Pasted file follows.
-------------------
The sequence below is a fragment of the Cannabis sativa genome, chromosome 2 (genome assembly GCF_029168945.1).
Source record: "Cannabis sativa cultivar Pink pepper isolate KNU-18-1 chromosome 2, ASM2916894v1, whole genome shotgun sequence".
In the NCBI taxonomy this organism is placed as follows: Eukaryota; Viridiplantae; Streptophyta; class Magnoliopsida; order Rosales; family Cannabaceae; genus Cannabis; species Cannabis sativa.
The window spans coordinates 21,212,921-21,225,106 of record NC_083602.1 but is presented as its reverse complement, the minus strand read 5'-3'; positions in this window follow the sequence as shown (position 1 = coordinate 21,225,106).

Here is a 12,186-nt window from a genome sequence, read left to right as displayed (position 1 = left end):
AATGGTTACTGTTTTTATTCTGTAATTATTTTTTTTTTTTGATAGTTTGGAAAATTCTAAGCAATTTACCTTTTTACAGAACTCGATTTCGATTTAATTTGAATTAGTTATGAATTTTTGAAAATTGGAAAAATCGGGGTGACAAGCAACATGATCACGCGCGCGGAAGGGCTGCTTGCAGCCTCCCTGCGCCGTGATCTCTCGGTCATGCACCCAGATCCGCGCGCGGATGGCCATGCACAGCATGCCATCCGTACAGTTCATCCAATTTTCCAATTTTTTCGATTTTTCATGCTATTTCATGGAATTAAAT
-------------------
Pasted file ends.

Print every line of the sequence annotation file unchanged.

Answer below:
The sequence below is a fragment of the Cannabis sativa genome, chromosome 2 (genome assembly GCF_029168945.1).
Source record: "Cannabis sativa cultivar Pink pepper isolate KNU-18-1 chromosome 2, ASM2916894v1, whole genome shotgun sequence".
In the NCBI taxonomy this organism is placed as follows: Eukaryota; Viridiplantae; Streptophyta; class Magnoliopsida; order Rosales; family Cannabaceae; genus Cannabis; species Cannabis sativa.
The window spans coordinates 21,212,921-21,225,106 of record NC_083602.1 but is presented as its reverse complement, the minus strand read 5'-3'; positions in this window follow the sequence as shown (position 1 = coordinate 21,225,106).

Here is a 12,186-nt window from a genome sequence, read left to right as displayed (position 1 = left end):
AATGGTTACTGTTTTTATTCTGTAATTATTTTTTTTTTTTGATAGTTTGGAAAATTCTAAGCAATTTACCTTTTTACAGAACTCGATTTCGATTTAATTTGAATTAGTTATGAATTTTTGAAAATTGGAAAAATCGGGGTGACAAGCAACATGATCACGCGCGCGGAAGGGCTGCTTGCAGCCTCCCTGCGCCGTGATCTCTCGGTCATGCACCCAGATCCGCGCGCGGATGGCCATGCACAGCATGCCATCCGTACAGTTCATCCAATTTTCCAATTTTTTCGATTTTTCATGCTATTTCATGGAATTAAAT